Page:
Editor’s note: This is part of a series on Bend’s 13 neighborhood associations and the issues facing the residents of those neighborhoods. Run by volunteers, the associations work to keep residents informed about issues important to their neighborhoods and to advocate for residents before city government. Active associations receive a small stipend from City Hall for postage and other costs related to communicating with their membership. Read more in the series at bendbulletin.com/neighborhoods.
About 15 years ago, or maybe a little less, the Boyd Acres neighborhood on Bend’s north end faced emerging issues that could have radically altered traffic and development patterns in the area.
A Wal-Mart Supercenter had been proposed on Cooley Road.
Juniper Ridge was considered the most likely site of Central Oregon’s first four-year university.
And the Oregon Department of Transportation was planning a new interchange where U.S. Highway 20 and U.S. Highway 97 come together.
Years later, nothing much has happened on any of those fronts. The Wal-Mart proposal has been on hold for years, OSU-Cascades’ campus is open on the opposite side of town and development at Juniper Ridge remains sparse, while ODOT is still years and hundreds of millions of dollars away from building an interchange.
So last week, when Boyd Acres Neighborhood Association board members gathered around a table at a strip mall cafe along N. Third Street to plot out their requests of city government, they focused entirely on the main east-west route through the neighborhood — Empire Avenue.
As one of a few neighborhoods in Bend that includes “a little bit of everything,” in the words of association board member Joette Storm, the area is well-positioned to become the kind of self-contained, walkable and bikable neighborhood the city is trying to encourage.
Getting Empire Avenue right is a big part of that, Storm said, particularly when the city decides to move forward on its longer-term plan to extend Empire through to NE 27th Street.
Better bike and pedestrian routes along Empire and a Cascades East Transit route along the street are needed. Roundabouts are needed where Empire intersects Boyd Acres Road, and at Purcell Avenue where Empire now ends in a T-intersection.
Board member Larry Kierulff, who served back when the association’s plate was piled high with bigger issues, said taking a narrower focus makes it more likely that the association can get results that make a difference in residents’ day-to-day lives.
“We’d like to see improvements in our lifetimes, you know?” Kierulff said.
One of the largest neighborhoods in the city, Boyd Acres straddles both sides of U.S. Highway 97 and U.S. Highway 20 and is named after Charles Boyd, who came to the region in 1904 and began ranching cattle on 6 acres along the Deschutes River. Boyd’s ranch eventually grew to 600 acres. The buildings that once formed the core of his operations were moved a short distance in the late 1970s and now sit just north of the Bend River Promenade.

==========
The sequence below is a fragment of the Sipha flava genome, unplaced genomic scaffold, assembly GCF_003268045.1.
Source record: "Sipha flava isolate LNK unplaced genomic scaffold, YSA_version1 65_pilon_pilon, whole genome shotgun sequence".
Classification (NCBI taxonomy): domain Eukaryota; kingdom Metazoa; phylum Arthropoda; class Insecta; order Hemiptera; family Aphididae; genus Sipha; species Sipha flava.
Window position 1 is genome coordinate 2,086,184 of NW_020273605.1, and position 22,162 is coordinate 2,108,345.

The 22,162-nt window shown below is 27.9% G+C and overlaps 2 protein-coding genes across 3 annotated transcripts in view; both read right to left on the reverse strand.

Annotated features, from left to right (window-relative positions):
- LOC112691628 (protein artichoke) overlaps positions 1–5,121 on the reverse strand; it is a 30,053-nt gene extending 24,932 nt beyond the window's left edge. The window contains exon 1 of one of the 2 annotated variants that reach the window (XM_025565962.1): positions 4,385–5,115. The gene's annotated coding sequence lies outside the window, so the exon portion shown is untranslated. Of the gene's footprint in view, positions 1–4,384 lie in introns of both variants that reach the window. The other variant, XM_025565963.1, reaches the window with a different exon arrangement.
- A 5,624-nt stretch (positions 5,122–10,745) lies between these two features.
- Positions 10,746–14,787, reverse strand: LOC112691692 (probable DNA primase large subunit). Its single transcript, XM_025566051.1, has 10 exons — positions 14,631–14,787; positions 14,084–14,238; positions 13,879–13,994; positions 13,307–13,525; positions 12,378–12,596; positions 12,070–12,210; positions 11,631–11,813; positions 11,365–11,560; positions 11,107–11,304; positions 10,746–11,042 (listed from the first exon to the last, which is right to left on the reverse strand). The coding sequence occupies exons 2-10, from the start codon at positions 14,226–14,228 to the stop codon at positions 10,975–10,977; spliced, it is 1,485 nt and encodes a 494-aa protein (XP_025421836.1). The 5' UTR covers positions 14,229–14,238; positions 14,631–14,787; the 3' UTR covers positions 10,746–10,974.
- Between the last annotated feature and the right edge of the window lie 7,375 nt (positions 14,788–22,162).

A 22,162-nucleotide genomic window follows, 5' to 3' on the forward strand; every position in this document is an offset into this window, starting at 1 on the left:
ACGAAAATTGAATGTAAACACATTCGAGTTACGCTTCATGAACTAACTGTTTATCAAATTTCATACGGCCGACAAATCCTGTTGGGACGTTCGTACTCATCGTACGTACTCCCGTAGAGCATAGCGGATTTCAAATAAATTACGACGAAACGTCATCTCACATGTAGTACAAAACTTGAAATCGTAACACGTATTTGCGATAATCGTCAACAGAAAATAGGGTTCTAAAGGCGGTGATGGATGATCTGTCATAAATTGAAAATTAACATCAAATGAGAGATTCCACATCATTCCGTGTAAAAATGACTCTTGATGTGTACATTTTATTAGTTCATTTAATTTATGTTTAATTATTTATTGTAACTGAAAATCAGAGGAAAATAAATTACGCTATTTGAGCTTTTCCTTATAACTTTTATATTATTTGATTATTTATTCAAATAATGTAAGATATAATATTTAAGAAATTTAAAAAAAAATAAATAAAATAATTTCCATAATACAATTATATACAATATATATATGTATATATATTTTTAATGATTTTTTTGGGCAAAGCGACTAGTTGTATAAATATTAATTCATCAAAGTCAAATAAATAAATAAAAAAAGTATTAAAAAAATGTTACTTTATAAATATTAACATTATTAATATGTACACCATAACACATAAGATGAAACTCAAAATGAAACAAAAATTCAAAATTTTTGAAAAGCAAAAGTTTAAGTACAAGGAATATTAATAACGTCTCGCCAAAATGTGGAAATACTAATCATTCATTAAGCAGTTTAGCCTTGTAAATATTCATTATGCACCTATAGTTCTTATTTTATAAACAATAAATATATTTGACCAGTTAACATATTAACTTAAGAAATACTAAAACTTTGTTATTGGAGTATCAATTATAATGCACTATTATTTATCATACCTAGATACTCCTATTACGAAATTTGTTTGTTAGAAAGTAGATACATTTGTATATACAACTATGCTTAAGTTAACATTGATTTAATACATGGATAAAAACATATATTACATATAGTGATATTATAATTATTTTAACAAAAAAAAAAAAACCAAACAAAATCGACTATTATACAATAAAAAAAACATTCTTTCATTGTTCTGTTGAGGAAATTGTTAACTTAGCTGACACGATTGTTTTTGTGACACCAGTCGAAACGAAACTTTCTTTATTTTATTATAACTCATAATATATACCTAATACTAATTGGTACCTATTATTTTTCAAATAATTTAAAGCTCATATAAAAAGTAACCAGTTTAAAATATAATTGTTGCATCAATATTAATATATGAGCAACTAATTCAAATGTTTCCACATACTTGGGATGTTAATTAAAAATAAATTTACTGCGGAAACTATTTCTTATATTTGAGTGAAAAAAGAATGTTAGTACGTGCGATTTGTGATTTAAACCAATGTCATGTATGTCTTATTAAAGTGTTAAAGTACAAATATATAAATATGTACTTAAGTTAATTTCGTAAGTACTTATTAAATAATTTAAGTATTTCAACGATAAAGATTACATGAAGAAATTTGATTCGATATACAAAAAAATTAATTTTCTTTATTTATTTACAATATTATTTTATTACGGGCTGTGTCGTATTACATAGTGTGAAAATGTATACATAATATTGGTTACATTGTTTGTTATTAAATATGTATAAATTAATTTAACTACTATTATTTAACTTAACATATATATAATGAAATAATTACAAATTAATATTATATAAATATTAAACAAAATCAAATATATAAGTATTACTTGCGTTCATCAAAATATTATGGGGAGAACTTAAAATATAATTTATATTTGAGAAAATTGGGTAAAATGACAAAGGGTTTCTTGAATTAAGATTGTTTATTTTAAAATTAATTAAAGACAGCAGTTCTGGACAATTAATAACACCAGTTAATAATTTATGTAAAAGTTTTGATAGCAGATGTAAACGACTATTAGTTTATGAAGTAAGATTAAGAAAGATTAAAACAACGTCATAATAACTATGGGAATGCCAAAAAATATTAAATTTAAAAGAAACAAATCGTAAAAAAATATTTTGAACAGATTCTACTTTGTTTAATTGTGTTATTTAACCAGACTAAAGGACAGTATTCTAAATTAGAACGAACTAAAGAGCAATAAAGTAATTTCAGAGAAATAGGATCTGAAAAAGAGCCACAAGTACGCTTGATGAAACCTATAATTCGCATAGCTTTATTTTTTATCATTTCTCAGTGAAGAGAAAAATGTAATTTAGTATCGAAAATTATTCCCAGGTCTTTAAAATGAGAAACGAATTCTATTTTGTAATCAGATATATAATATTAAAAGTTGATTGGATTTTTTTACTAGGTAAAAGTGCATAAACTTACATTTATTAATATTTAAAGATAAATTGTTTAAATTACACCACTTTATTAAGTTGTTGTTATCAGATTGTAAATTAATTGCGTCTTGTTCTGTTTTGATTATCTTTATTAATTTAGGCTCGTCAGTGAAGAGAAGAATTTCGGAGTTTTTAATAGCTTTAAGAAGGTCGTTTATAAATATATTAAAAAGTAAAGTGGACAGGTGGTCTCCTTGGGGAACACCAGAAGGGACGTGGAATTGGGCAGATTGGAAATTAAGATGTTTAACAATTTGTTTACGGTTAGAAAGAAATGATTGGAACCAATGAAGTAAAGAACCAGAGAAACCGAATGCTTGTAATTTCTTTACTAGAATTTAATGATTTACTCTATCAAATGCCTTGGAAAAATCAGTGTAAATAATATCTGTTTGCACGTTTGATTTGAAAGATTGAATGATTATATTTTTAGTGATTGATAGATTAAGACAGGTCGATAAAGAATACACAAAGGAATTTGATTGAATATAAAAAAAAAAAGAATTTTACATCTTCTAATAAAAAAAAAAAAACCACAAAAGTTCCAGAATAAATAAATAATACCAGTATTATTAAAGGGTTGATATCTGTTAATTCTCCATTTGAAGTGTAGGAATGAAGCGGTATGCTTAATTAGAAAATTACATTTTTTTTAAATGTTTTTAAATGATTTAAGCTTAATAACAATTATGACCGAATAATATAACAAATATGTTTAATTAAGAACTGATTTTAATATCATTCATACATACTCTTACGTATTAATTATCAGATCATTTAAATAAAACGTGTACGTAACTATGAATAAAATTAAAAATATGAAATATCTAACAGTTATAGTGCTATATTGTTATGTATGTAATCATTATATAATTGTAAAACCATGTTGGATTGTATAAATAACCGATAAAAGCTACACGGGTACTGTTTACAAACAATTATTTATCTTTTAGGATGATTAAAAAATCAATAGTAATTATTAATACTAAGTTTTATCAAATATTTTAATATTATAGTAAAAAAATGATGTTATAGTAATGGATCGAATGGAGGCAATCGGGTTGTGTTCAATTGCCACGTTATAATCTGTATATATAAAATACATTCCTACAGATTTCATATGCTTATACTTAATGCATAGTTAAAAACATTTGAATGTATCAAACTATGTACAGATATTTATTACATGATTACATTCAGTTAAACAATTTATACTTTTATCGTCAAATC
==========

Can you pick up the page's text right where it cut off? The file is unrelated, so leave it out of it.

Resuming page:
The Swalley, North Unit and the Pilot Butte canals all split off from the Deschutes River just outside Boyd Acres and traverse the neighborhood, including the stretch of the Pilot Butte Canal that was added to the National Register of Historic Places early last year.
The Riverhouse and its convention center are here, as is the Deschutes County jail, the Bend River Promenade and the Cascade Village Shopping Center. One of the Bend Park & Recreation District’s largest parks, Pine Nursery, is tucked into the neighborhood’s southeast corner, while the district’s still-in-development Riley Ranch Nature Preserve is just past the neighborhood’s western boundary.
Both board member Joette Storm and board president Don Leonard said one of the biggest factors in their decisions to move to Boyd Acres was a desire to live in a newer house and to avoid the maintenance demands associated with older construction.
Though some older homes remain scattered across the neighborhood, the majority were built after 2000.
Construction flatlined during the recession, Storm said, and with the prospect of new development out of the picture, interest in the neighborhood association dwindled. Now that construction is picking up — and in a big way, with 130 apartment units along Empire set to be complete by summer — she said residents are again starting to take notice.
Jeff Silverman is one of those new residents, having moved to the area in June and joining the board a short time later. He said he’s been charmed by his interactions with his neighbors, even small things like maintaining eye contact when passing on the street, and wanted to do what he could to encourage that openness.
“I’ve never lived in a neighborhood that’s so friendly, engaged and supportive,” he said. “So when the opportunity arose, I readily said yes.”
Leonard said the association still needs to do a better job of reaching out to residents living west of Highway 97, where issues like development and traffic along Empire Avenue are less pressing. To that end, the association has made a point of inviting city officials to address their monthly meetings, giving neighborhood residents an opportunity to learn about city-wide issues and neighborhood concerns.
Storm said new arrivals to the neighborhood have at times been surprised to discover the degree of access to decision makers they have in Bend, and are warming up — albeit slowly — to recognizing how the association can help amplify their voices.
“If you come here from a bigger place, you may have some misconceptions about what’s possible,” she said.
— Reporter: 541-383-0387, firstname.lastname@example.org